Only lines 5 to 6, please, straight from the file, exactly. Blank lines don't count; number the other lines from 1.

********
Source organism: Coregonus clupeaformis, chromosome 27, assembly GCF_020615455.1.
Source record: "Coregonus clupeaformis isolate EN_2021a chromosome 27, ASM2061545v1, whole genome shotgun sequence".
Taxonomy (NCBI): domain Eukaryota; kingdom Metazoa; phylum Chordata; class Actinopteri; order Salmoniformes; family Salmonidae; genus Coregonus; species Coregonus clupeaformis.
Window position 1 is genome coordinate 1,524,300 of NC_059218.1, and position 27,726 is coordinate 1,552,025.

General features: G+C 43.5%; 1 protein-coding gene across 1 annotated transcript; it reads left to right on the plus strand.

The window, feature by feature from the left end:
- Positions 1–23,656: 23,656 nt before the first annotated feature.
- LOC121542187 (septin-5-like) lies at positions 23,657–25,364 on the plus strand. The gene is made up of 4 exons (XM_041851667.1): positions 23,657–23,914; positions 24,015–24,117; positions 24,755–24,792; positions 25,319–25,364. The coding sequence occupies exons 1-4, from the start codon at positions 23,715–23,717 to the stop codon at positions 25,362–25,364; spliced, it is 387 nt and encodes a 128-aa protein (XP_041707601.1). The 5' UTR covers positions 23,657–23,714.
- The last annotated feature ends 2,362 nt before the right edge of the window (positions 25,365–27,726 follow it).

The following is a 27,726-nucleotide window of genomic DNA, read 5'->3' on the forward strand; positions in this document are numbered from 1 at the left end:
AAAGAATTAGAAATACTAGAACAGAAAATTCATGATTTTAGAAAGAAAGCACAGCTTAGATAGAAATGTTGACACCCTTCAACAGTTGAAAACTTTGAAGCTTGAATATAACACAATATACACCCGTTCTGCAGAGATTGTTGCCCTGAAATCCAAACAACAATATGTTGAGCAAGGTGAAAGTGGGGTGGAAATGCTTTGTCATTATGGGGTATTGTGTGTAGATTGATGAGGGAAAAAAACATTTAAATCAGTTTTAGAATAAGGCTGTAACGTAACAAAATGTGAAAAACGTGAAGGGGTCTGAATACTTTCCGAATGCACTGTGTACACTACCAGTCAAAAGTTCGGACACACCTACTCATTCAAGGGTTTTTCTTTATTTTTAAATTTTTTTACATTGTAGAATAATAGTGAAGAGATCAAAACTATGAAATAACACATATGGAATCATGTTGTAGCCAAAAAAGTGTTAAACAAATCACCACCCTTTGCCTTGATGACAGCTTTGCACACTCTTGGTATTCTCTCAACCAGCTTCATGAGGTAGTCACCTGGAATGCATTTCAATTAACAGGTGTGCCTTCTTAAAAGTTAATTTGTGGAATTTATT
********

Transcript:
General features: G+C 43.5%; 1 protein-coding gene across 1 annotated transcript; it reads left to right on the plus strand.

The window, feature by feature from the left end: